Be trusted, and be seen to be trusted: Labour and policing

Public trust in the police is crumbling. The YouGov monthly tracker shows that people believing the ‘police are doing a good job’ has declined from 77% in December 2019 to 50% in January 2024. Those who think the ‘police are doing a bad job’ have increased from 17% to 40% over the same period.

Talk to retailers facing an epidemic of looting, or anyone waking up this morning to find their homes ransacked, or women reporting sexual assault, and they will tell you the same thing: often the police don’t show up, and if they do, nothing much happens. Or you can ask Andy Cooke, His Majesty’s Chief Inspector of Constabulary, who states ‘public trust in the police is hanging by a thread’.

This collapse in trust is more than a reflection of a failing public service, cut by the Tories by 20,000 officers, and undermined by successive Tory Home Secretaries. It matters more because our entire policing model is based on trust. The Peelite principles determine that our police are a civilian, citizen-led service, and their authority derives from the consent of the public, not from Marsham Street. Where trust fails, policing falters. And when consent is withdrawn, criminals prosper.

It is easy to blame the collapse in trust on successive, egregious scandals: Wayne Couzens’ murder of Sarah Everard, and the subsequent mishandling of those protesting. PC Jamie Lewis and PC Deniz Jaffer taking and sharing images of the murdered bodies of sisters Bibaa Henry and Nicole Smallman in 2020. A 15-year-old girl – Child Q – strip-searched by Met Police officers at school. Met Police officer David Carrick, who admitted 49 charges, including 24 counts of rape, against 12 women.

These terrible events suggest a deeper culture of misogyny, homophobia, racism, and a failure in recruitment processes, vetting, and disciplinary procedures. Louise Casey’s landmark review suggests that in London ‘policing by consent [was] broken’.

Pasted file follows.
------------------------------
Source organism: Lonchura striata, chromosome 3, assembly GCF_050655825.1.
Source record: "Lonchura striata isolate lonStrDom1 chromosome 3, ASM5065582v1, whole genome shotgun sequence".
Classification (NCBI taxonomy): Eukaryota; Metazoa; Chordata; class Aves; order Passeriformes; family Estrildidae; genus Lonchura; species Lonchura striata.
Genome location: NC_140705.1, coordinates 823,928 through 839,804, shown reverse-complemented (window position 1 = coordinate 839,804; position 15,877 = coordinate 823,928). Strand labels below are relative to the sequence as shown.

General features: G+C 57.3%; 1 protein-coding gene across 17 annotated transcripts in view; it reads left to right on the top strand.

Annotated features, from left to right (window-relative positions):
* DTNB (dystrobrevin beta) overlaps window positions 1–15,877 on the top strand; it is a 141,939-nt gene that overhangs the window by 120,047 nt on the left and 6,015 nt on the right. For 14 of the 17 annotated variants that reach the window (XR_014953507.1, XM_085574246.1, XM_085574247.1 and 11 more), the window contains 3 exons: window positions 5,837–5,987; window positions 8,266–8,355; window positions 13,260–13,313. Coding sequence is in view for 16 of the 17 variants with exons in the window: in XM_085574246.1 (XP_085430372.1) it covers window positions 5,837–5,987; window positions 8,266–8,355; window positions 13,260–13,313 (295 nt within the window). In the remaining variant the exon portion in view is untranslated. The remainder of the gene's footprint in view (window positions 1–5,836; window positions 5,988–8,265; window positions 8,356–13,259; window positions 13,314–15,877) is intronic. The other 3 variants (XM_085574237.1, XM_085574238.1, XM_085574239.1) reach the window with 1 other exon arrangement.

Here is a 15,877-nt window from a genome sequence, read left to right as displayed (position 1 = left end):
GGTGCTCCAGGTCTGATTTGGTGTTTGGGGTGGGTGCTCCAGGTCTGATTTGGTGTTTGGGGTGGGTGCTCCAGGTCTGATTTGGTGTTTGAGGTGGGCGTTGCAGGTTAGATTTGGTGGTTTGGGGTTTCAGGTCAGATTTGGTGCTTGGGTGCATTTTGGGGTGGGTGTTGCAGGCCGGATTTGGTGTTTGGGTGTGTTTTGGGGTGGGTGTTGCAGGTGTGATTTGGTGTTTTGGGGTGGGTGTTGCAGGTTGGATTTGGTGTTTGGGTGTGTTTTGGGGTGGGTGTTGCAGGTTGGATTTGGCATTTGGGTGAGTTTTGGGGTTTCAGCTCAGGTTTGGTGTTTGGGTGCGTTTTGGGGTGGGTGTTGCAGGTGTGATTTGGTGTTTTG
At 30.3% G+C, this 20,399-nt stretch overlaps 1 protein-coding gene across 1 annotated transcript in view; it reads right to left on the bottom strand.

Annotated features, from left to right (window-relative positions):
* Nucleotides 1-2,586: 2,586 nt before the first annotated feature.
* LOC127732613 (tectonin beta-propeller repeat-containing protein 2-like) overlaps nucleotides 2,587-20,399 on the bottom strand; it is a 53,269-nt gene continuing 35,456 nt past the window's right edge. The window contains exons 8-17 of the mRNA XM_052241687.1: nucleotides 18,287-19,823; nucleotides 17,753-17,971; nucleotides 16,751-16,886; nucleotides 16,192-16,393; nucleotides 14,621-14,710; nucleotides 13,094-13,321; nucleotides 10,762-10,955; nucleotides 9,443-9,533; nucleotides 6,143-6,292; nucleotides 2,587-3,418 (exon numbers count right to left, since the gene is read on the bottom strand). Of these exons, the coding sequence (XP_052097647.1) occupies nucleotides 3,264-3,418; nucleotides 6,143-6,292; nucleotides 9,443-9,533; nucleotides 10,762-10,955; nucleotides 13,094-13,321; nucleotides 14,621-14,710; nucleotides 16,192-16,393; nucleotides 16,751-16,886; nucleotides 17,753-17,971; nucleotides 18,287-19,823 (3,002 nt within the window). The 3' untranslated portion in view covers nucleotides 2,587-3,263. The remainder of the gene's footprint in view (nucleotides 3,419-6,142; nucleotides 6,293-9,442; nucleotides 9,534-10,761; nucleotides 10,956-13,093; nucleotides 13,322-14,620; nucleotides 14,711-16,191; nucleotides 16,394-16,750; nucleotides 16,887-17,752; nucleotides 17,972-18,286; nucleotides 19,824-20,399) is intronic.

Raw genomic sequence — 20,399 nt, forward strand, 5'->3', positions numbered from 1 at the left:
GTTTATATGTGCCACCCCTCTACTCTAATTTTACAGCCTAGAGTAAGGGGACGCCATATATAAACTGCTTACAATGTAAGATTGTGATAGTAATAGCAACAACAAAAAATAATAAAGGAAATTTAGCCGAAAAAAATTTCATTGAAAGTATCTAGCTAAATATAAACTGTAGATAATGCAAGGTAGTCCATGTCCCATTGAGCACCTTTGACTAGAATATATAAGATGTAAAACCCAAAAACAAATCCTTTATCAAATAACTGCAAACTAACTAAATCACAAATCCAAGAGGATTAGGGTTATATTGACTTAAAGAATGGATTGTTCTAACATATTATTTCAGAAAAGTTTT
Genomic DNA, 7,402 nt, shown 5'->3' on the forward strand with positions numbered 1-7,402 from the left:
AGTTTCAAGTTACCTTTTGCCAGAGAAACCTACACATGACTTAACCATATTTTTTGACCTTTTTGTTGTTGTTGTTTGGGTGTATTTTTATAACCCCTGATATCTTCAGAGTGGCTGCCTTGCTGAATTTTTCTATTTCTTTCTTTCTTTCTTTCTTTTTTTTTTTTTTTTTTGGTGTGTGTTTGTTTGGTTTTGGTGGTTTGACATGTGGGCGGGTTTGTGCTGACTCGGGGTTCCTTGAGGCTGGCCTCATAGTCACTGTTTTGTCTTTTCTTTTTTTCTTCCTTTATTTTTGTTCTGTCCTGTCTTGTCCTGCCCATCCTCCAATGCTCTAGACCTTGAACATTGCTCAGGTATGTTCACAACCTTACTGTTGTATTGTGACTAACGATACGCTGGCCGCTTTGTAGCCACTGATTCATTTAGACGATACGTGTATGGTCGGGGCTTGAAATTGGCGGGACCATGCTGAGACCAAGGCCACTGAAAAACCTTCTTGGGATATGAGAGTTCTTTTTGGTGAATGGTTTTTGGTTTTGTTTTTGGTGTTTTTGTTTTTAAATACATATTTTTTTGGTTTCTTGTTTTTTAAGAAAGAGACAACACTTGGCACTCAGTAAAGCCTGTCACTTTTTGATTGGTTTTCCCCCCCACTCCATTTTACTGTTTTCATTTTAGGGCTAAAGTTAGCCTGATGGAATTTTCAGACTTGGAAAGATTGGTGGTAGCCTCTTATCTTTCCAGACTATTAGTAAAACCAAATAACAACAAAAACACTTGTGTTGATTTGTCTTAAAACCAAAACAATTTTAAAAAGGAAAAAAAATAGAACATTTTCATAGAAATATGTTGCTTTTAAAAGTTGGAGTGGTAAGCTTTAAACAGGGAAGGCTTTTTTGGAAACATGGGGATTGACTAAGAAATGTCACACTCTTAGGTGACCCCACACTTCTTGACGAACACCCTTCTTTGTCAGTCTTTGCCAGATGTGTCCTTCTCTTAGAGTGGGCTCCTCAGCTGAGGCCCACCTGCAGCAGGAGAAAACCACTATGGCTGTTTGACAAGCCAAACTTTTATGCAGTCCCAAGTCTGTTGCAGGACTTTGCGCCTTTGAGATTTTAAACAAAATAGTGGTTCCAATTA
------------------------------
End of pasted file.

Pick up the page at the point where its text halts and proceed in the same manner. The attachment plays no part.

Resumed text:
But far more insidious is not the high-profile, stomach-churning scandals, but the steady failure of the police to prevent, detect, and solve crimes. Today, nine in ten crimes go unsolved.

Here, the police are not to blame. They can only work within a landscape drawn by others. The Tories’ and Lib Dems’ removal of 20,000 police from England and Wales stands as one of the most stupid public policies since the Poll Tax. The effort to rectify this folly has been too little, too late. Fresh-faced recruits are replacing the experienced officers who the Tories scrapped.

Labour’s crime Mission talks rightly about the urgent need to ‘rebuild public confidence in policing and the criminal justice system.’ This can be achieved by fast-tracking court procedures, recruiting more detectives at senior levels, and using technology to improve crime prevention and detection along the lines suggested by the Tony Blair Institute (TBI) and others.

But the most important initiative is to return to neighbourhood policing. This means stable local teams, enmeshed in their communities, engaged in regular foot patrols on our estates, town centres, and public spaces. This is the one thing which does more than anything else to reassure the public and prevent crime, which is why I am making it the centrepiece of my campaign to be police and crime commissioner in Sussex.

The College of Policing guidance states that ‘it is important that you have a targeted visible presence in communities. Targeted foot patrol, when implemented in combination with community engagement and problem-solving, can reduce crime and antisocial behaviour, reassure the public and improve their perceptions of the police. Random patrols and only responding to calls are unlikely to have the same effect’.

This is surely right. This was the guiding principle behind Labour’s reforms to policing led by David Blunkett and Hazel Blears during our previous period in office, and largely abandoned by the Tories. For example, the number of PCSOs was halved from 16,918 in 2010 to 8,750 in 2022. It is hard to mount visible foot patrols with invisible police officers.

Crime is rife, and people are scared and angry in equal measure. The Tories have ceded our high streets to criminality, and relinquished whatever claim they once had to be a party of law and order. Indeed, the Tories stand for disorder, lawlessness, and a criminal disregard for our communal safety and security.

This opens a huge political opportunity for Labour. Our man has dedicated his life to the pursuit of justice, and in Yvette Cooper we have a tough, experienced Shadow Home Secretary. As the election battle lines are drawn, just as in 1997, we need to campaign hard against antisocial behaviour, burglary, rape, knife crime, and looting from shops. We must put our toughness on crime and its causes into a modern setting.

Above all, we must rebuild and restore trust in the police, through reforms and recruitment, and visible neighbourhood policing, because without it, crime wins.

Paul Richards is the Labour & Co-operative candidate for Police and Crime Commissioner (PCC) in Sussex. Check out his previous piece, Circumstances change, but one stays the same – Labour still needs to win.